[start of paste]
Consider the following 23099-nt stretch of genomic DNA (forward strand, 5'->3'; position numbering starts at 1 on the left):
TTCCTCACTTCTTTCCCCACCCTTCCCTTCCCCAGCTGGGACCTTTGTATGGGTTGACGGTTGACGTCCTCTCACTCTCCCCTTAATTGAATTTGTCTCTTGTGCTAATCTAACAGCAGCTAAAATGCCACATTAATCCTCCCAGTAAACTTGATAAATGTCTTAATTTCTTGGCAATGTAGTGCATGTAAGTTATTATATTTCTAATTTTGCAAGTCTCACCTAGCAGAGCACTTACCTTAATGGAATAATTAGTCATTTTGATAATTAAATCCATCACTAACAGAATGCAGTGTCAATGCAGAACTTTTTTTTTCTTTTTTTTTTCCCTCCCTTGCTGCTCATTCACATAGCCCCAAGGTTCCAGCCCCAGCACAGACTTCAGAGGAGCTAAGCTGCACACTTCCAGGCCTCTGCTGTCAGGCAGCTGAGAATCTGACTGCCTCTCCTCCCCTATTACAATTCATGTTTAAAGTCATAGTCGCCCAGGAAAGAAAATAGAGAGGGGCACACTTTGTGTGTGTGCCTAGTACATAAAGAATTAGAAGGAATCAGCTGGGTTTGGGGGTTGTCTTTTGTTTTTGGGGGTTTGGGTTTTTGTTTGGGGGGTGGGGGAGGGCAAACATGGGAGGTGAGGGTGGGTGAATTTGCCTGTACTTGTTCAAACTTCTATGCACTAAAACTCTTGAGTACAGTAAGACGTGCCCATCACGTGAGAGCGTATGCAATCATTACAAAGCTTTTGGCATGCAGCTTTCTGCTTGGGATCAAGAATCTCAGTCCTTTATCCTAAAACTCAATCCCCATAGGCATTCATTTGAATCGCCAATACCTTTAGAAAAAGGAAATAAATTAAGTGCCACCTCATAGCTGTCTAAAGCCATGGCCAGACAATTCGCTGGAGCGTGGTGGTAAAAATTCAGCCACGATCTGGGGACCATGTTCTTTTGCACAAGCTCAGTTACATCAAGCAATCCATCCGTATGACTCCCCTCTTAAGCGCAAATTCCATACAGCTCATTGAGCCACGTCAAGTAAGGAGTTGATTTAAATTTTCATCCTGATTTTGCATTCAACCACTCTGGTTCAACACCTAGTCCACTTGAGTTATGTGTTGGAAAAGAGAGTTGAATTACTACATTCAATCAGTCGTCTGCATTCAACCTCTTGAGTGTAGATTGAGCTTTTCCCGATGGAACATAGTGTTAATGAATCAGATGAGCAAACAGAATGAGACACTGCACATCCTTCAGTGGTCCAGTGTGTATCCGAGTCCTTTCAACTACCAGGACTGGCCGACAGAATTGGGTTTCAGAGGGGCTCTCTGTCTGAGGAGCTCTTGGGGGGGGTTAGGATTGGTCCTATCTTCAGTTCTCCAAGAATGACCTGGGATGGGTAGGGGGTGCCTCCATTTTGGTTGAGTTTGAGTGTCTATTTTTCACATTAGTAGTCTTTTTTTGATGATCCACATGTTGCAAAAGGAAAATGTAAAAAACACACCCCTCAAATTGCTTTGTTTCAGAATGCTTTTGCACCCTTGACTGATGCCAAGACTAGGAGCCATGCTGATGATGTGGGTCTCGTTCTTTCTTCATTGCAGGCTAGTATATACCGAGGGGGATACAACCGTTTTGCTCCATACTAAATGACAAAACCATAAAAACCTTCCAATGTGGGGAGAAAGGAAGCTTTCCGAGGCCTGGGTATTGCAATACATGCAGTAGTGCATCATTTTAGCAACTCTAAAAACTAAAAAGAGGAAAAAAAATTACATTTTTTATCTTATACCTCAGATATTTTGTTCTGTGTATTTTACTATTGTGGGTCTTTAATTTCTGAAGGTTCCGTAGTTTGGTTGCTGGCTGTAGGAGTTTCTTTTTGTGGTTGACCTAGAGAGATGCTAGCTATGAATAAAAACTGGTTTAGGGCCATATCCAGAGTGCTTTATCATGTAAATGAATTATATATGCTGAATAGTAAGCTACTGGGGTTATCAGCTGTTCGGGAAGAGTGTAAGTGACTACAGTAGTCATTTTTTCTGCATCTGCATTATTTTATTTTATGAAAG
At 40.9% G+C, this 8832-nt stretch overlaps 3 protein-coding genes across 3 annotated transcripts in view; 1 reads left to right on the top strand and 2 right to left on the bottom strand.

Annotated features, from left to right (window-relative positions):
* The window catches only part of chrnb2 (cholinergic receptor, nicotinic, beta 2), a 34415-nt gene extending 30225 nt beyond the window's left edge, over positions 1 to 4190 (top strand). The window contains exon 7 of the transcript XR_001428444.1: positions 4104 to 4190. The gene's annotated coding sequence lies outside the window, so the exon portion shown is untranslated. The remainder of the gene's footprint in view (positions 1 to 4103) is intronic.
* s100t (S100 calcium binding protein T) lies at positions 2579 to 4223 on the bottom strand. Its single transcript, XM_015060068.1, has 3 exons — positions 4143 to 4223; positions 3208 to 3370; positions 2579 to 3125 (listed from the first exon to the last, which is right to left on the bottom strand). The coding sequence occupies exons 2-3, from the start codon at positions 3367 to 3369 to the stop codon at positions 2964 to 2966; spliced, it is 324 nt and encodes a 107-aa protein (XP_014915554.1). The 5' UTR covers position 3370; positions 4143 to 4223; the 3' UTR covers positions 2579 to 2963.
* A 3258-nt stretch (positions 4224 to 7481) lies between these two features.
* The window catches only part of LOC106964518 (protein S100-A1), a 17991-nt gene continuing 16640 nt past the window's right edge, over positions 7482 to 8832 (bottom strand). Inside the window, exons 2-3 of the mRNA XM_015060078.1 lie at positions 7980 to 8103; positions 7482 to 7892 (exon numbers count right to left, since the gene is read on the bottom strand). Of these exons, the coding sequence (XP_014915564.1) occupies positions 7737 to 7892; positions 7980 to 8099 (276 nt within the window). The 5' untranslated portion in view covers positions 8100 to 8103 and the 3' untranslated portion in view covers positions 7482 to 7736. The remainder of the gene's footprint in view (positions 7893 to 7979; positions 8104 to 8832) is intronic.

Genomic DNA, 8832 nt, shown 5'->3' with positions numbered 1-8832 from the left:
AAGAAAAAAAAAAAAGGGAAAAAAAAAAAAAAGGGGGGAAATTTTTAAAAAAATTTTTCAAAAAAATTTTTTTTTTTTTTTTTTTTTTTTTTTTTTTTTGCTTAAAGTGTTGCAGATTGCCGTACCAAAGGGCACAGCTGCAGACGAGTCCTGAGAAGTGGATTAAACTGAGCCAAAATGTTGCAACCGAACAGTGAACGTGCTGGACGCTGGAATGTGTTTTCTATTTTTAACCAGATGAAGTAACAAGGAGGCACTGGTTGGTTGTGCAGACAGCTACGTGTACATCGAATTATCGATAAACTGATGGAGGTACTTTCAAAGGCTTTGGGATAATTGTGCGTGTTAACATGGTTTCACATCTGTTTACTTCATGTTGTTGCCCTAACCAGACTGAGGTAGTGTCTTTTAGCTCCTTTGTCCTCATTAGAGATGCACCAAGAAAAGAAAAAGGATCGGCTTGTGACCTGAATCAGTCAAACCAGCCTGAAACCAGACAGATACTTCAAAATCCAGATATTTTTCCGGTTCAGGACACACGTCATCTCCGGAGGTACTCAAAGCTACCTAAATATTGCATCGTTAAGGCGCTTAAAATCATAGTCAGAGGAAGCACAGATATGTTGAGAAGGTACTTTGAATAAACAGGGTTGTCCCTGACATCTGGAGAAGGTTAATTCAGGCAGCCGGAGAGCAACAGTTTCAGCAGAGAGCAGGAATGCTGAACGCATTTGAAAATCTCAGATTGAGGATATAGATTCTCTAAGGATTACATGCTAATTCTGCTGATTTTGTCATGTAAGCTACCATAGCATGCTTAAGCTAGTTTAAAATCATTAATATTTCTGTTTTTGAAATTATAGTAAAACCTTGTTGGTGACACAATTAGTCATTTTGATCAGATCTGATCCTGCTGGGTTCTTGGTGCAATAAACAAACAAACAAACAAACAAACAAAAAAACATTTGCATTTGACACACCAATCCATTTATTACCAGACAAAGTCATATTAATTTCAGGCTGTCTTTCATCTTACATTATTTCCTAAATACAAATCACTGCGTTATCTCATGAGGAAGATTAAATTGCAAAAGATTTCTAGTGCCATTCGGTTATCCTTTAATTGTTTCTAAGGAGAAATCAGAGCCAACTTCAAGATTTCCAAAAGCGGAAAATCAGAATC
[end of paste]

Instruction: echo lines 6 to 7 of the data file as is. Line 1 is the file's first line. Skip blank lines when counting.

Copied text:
* s100t (S100 calcium binding protein T) lies at positions 2579 to 4223 on the bottom strand. Its single transcript, XM_015060068.1, has 3 exons — positions 4143 to 4223; positions 3208 to 3370; positions 2579 to 3125 (listed from the first exon to the last, which is right to left on the bottom strand). The coding sequence occupies exons 2-3, from the start codon at positions 3367 to 3369 to the stop codon at positions 2964 to 2966; spliced, it is 324 nt and encodes a 107-aa protein (XP_014915554.1). The 5' UTR covers position 3370; positions 4143 to 4223; the 3' UTR covers positions 2579 to 2963.
* A 3258-nt stretch (positions 4224 to 7481) lies between these two features.